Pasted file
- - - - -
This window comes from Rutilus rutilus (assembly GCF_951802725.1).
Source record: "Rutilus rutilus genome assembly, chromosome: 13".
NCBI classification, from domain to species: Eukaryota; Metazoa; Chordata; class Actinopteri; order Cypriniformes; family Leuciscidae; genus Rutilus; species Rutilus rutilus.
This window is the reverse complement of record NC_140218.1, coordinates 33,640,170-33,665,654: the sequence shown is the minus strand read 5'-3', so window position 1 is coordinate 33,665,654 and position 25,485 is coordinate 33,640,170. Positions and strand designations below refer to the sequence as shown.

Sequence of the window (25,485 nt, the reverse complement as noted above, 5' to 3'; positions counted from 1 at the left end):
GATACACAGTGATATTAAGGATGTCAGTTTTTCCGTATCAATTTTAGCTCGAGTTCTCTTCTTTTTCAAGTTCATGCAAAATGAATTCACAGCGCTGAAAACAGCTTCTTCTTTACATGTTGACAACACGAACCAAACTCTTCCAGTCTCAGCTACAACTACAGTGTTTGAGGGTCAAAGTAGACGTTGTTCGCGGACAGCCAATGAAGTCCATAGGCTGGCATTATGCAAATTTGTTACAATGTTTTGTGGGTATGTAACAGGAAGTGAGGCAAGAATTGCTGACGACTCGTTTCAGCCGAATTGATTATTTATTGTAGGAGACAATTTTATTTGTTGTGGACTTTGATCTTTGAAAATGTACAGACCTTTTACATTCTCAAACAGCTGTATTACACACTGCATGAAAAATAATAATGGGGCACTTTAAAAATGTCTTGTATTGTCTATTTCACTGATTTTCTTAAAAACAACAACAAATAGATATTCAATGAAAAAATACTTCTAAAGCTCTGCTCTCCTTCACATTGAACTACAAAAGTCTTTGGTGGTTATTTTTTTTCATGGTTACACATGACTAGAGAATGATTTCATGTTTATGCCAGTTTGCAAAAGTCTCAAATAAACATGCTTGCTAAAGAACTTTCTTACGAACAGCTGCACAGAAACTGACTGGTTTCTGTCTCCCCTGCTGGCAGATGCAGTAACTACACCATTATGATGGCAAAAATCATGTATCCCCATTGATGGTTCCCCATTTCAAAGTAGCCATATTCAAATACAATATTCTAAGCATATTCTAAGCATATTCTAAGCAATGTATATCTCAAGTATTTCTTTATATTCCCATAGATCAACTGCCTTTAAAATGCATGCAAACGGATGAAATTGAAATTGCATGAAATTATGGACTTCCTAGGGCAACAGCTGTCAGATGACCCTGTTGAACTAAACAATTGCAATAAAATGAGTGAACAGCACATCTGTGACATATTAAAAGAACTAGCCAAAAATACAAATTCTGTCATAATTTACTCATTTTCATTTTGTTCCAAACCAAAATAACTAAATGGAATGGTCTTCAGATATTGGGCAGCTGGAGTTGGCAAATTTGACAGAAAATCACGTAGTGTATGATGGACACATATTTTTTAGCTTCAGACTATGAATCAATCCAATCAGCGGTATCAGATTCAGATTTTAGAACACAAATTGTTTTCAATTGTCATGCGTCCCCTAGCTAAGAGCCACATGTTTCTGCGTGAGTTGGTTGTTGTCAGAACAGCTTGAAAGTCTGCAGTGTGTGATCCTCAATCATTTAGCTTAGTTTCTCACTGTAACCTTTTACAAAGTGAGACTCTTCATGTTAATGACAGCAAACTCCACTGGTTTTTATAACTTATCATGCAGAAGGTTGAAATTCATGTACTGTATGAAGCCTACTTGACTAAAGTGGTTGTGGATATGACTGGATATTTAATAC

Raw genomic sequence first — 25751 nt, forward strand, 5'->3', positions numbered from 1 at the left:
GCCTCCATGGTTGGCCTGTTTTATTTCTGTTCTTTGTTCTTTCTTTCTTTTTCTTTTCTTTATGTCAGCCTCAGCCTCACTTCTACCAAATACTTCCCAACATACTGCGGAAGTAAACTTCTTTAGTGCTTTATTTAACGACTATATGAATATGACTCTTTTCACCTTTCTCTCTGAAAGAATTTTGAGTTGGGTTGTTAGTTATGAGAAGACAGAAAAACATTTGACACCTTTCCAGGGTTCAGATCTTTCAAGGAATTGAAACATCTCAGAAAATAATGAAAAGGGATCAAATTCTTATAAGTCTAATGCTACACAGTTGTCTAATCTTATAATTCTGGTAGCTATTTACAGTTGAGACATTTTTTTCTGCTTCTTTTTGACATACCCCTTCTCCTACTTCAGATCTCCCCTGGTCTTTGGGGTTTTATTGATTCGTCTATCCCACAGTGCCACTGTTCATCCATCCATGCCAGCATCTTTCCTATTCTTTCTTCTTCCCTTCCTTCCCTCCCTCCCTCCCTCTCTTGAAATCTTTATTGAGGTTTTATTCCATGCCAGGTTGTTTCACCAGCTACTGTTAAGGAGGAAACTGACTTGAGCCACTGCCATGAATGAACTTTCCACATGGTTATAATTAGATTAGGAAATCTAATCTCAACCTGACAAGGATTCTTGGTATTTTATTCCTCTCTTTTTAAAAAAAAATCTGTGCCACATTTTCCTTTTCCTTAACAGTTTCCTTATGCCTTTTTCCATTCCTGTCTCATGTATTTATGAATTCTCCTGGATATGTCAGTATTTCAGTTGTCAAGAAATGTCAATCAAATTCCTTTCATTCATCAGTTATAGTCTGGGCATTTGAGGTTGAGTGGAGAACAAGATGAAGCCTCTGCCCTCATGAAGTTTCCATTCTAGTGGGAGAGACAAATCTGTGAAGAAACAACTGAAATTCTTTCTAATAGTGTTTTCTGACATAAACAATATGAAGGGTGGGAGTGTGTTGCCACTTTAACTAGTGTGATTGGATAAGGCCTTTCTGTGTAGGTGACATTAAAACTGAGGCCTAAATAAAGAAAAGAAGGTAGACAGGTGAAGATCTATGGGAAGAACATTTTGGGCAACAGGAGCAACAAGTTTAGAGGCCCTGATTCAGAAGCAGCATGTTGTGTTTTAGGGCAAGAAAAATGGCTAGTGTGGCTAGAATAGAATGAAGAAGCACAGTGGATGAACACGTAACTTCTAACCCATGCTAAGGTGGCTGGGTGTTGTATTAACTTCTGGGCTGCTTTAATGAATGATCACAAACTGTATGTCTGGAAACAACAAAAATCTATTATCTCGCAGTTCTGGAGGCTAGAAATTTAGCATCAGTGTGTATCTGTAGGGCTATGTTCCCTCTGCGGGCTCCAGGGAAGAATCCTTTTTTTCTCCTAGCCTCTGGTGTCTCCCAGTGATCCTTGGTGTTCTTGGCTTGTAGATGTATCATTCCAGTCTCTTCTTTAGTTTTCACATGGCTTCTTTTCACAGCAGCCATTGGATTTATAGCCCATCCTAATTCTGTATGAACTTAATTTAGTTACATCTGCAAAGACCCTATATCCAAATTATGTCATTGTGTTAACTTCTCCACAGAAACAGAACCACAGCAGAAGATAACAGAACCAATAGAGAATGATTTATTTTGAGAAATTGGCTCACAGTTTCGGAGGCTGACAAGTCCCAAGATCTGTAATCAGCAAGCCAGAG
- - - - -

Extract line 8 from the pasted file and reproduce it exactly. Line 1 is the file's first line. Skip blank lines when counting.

GCCTCCATGGTTGGCCTGTTTTATTTCTGTTCTTTGTTCTTTCTTTCTTTTTCTTTTCTTTATGTCAGCCTCAGCCTCACTTCTACCAAATACTTCCCAACATACTGCGGAAGTAAACTTCTTTAGTGCTTTATTTAACGACTATATGAATATGACTCTTTTCACCTTTCTCTCTGAAAGAATTTTGAGTTGGGTTGTTAGTTATGAGAAGACAGAAAAACATTTGACACCTTTCCAGGGTTCAGATCTTTCAAGGAATTGAAACATCTCAGAAAATAATGAAAAGGGATCAAATTCTTATAAGTCTAATGCTACACAGTTGTCTAATCTTATAATTCTGGTAGCTATTTACAGTTGAGACATTTTTTTCTGCTTCTTTTTGACATACCCCTTCTCCTACTTCAGATCTCCCCTGGTCTTTGGGGTTTTATTGATTCGTCTATCCCACAGTGCCACTGTTCATCCATCCATGCCAGCATCTTTCCTATTCTTTCTTCTTCCCTTCCTTCCCTCCCTCCCTCCCTCTCTTGAAATCTTTATTGAGGTTTTATTCCATGCCAGGTTGTTTCACCAGCTACTGTTAAGGAGGAAACTGACTTGAGCCACTGCCATGAATGAACTTTCCACATGGTTATAATTAGATTAGGAAATCTAATCTCAACCTGACAAGGATTCTTGGTATTTTATTCCTCTCTTTTTAAAAAAAAATCTGTGCCACATTTTCCTTTTCCTTAACAGTTTCCTTATGCCTTTTTCCATTCCTGTCTCATGTATTTATGAATTCTCCTGGATATGTCAGTATTTCAGTTGTCAAGAAATGTCAATCAAATTCCTTTCATTCATCAGTTATAGTCTGGGCATTTGAGGTTGAGTGGAGAACAAGATGAAGCCTCTGCCCTCATGAAGTTTCCATTCTAGTGGGAGAGACAAATCTGTGAAGAAACAACTGAAATTCTTTCTAATAGTGTTTTCTGACATAAACAATATGAAGGGTGGGAGTGTGTTGCCACTTTAACTAGTGTGATTGGATAAGGCCTTTCTGTGTAGGTGACATTAAAACTGAGGCCTAAATAAAGAAAAGAAGGTAGACAGGTGAAGATCTATGGGAAGAACATTTTGGGCAACAGGAGCAACAAGTTTAGAGGCCCTGATTCAGAAGCAGCATGTTGTGTTTTAGGGCAAGAAAAATGGCTAGTGTGGCTAGAATAGAATGAAGAAGCACAGTGGATGAACACGTAACTTCTAACCCATGCTAAGGTGGCTGGGTGTTGTATTAACTTCTGGGCTGCTTTAATGAATGATCACAAACTGTATGTCTGGAAACAACAAAAATCTATTATCTCGCAGTTCTGGAGGCTAGAAATTTAGCATCAGTGTGTATCTGTAGGGCTATGTTCCCTCTGCGGGCTCCAGGGAAGAATCCTTTTTTTCTCCTAGCCTCTGGTGTCTCCCAGTGATCCTTGGTGTTCTTGGCTTGTAGATGTATCATTCCAGTCTCTTCTTTAGTTTTCACATGGCTTCTTTTCACAGCAGCCATTGGATTTATAGCCCATCCTAATTCTGTATGAACTTAATTTAGTTACATCTGCAAAGACCCTATATCCAAATTATGTCATTGTGTTAACTTCTCCACAGAAACAGAACCACAGCAGAAGATAACAGAACCAATAGAGAATGATTTATTTTGAGAAATTGGCTCACAGTTTCGGAGGCTGACAAGTCCCAAGATCTGTAATCAGCAAGCCAGAG